The International Space Station detects blue ‘jets’ of lightning sky overhead from thundering clouds that can affect greenhouse gas concentrations in the Earth’s atmosphere.
- The European Space Agency’s ASIM device detected the incident
- It is a collection of cameras, photometers and an X-ray / gamma ray detector
- The blue jet was seen coming from a cloud above the Pacific island of Nauru.
- It reached the stratosphere and was accompanied by a ring-like ‘fantasy’.
- By understanding these phenomena, we can shed light on how lightning flashes
A study has reported that blue ‘jets’ of lightning shooting have been detected upstream from Thunderclouds.
Measured by the European Space Agency’s Atmosphere-Space Interaction Monitor (ASIM), the incident originated in a cloud top on the Pacific island of Nauru.
It reached the stratosphere – experts believe that blue jets can travel up to 31 miles (50 km) – and lasted less than a second.
Because blue jets form above the cloud layer, they are very difficult to see – and study from below – on the surface of the Earth.
With the clouds orbiting about 249 miles (400 kilometers), the International Space Station is seen as a non-obstructed view.
Understanding the formation of blue jets – other energetic events in the stratosphere and above – can show clues about when lightning is triggered.
Experts also believe that the blue jet may play a role affecting the concentrations of greenhouse gases in the atmosphere – something to be studied for further investigation.
A study has reported that blue ‘jets’ of lightning shooting have been detected upstream from Thunderclouds. Picture, a thunderbolt photo taken from astronaut Andreas Mogensen from ISS in 2015
ASIM – a collection of optical cameras and photometers, as well as X-ray and gamma-ray detectors – was installed on the International Space Station in 2018.
A monitor designed to detect electrical discharges that arise in stormy weather conditions and above the thunder in the upper atmosphere.
The researchers reported that the blue jet recently discovered by ASIM was set off by an intense series of five 10-microsecond flashes.
In addition there were the so-called ‘fictitious dwarfs’ generated by flash – rings of expansion of optical and ultraviolet emission that appear below the ion system about 50 miles (80 km) above the Earth’s surface.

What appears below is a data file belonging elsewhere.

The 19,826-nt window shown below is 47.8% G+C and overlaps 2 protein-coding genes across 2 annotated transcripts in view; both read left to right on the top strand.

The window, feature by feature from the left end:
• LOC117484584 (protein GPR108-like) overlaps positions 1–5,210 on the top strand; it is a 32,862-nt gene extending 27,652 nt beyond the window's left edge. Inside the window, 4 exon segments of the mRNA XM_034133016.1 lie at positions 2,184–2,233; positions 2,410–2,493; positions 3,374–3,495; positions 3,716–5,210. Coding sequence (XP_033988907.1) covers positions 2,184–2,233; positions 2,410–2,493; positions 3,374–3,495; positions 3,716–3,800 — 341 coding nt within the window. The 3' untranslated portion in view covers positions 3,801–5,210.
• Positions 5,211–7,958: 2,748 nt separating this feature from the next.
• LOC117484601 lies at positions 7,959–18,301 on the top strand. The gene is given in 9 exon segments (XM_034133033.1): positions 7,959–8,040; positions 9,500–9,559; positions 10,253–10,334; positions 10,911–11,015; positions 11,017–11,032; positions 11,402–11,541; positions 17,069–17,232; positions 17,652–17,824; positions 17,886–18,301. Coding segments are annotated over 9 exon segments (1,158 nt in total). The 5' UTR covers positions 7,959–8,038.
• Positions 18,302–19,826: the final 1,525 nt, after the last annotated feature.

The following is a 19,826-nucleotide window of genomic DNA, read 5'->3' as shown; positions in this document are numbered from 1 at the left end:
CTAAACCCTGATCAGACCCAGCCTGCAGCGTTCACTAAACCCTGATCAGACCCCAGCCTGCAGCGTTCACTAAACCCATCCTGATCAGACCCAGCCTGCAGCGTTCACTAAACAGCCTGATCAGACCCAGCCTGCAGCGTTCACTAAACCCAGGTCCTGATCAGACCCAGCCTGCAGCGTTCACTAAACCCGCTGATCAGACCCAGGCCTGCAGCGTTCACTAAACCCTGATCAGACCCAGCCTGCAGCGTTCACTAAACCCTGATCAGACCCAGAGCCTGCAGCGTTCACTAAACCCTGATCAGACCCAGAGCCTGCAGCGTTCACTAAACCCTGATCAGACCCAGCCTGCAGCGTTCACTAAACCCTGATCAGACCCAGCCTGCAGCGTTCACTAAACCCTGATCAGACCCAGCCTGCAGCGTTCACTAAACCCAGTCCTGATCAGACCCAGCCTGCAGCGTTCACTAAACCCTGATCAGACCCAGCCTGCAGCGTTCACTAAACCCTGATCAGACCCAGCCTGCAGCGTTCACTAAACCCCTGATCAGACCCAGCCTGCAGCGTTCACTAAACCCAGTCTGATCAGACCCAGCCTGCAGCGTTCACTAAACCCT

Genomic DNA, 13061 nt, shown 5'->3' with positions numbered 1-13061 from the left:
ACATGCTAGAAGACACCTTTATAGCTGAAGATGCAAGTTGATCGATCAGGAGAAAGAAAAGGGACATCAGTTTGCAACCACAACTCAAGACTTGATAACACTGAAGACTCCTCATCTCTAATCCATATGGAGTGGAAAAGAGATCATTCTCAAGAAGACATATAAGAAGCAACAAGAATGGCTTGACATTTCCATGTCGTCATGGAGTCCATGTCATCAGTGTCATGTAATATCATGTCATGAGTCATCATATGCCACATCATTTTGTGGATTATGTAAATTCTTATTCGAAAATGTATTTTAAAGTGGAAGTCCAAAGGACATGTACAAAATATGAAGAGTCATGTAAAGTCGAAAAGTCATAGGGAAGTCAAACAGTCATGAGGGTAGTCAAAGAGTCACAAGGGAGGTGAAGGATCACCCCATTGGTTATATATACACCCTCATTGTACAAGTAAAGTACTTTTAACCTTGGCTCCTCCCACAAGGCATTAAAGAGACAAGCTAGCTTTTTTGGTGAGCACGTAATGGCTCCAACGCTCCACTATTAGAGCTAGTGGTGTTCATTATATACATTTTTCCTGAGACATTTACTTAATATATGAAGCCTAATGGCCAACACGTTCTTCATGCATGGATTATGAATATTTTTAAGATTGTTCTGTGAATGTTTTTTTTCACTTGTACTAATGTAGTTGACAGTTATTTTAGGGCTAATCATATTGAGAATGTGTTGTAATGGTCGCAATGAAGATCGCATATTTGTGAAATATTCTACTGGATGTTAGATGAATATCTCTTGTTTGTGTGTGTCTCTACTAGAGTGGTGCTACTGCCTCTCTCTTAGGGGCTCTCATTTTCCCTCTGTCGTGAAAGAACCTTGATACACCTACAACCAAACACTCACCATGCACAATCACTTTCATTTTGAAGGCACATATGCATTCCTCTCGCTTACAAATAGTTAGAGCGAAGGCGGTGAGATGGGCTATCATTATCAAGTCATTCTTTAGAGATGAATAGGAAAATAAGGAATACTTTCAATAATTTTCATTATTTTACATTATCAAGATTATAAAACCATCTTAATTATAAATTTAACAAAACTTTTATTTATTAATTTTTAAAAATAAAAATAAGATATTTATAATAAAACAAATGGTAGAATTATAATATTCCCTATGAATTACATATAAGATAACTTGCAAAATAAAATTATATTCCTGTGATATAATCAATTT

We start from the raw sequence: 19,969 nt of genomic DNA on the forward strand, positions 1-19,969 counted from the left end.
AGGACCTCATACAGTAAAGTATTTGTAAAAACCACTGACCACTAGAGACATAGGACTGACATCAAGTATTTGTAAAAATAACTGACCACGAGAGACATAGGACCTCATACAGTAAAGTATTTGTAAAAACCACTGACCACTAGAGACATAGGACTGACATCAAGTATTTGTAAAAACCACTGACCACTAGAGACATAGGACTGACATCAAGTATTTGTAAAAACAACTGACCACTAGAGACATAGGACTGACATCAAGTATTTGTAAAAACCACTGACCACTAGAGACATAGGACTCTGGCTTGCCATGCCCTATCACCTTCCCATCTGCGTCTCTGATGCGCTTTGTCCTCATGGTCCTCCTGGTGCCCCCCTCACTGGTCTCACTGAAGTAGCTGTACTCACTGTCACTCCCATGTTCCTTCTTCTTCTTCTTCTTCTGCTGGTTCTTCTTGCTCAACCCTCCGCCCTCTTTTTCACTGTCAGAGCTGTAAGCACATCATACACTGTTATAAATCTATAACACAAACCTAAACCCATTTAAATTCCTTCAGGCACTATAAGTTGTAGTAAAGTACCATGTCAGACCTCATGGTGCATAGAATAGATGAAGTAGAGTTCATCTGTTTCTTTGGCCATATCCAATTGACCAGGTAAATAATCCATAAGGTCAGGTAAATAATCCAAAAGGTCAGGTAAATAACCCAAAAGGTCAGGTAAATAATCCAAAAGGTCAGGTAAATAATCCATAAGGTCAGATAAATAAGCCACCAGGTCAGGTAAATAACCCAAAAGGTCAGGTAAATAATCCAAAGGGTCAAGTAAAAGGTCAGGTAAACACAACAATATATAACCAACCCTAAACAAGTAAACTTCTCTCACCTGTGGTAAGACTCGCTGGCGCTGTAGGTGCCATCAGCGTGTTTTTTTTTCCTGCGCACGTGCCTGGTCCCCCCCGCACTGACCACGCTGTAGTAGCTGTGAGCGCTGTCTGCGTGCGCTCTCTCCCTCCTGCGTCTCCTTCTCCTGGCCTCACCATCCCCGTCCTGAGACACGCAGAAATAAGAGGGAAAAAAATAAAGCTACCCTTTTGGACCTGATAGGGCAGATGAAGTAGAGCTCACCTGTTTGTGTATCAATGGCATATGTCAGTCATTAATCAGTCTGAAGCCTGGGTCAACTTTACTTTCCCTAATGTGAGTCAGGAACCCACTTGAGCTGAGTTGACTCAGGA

They are formed by electrons and radio waves interacting with the atmosphere.
The researchers wrote in their paper, ‘Blue jets are atmospheric electric discharges of several hundred milliseconds, which propagate as fans in the cone.
They are thought to initiate in an electric breakdown between a positively charged upper zone of a cloud and a layer of negative charge in the air at the cloud boundary and above, ‘he continued.
‘The breakdown creates a leader who converts into streamers while promoting upward. However, the qualities of the leader, and the height at which it extends above the clouds, are not characteristic. ‘
Understanding the formation of blue jets – and other energetic events in the stratosphere as pictured – can show clues about when lightning is triggered.
Measured by the European Space Agency’s Atmosphere-Space Interaction Monitor (pictured), the incident originated in a cloud top on the Pacific island of Nauru.
ESA Physics Coordinator Astrid Orr said, “This paper is an impressive highlight of many new phenomena that are worth watching with thunder.” ”
‘[It] Shows that we still have a lot to learn and know about our universe. ‘
“Congratulations to all the scientists and university teams that make up the engineers who do this, as well as support teams at the observatory and ground operating ASIM,” she continued.
The effort, he concluded, was ‘a true international collaboration that led to amazing discoveries’.
The full findings of the study were published in the journal Nature.
What are AT RED SPRITES ‘?
Red sprites are electric bursts of light accompanied by highly active thunderstorms.
They can be seen in the D region of the ionosphere – the region just above the dense lower atmosphere, about 37 to 56 miles above the Earth.
They appear red at high altitudes and fade to blue at lower elevations.
Atmospheric sprites have been known for nearly a century, but their origins were a mystery.
They last only a few milliseconds and are relatively dim compared to other electricity.
The late experimental physicist John Winkler accidentally discovered the spirit in 1989, helping test a new low-light video camera.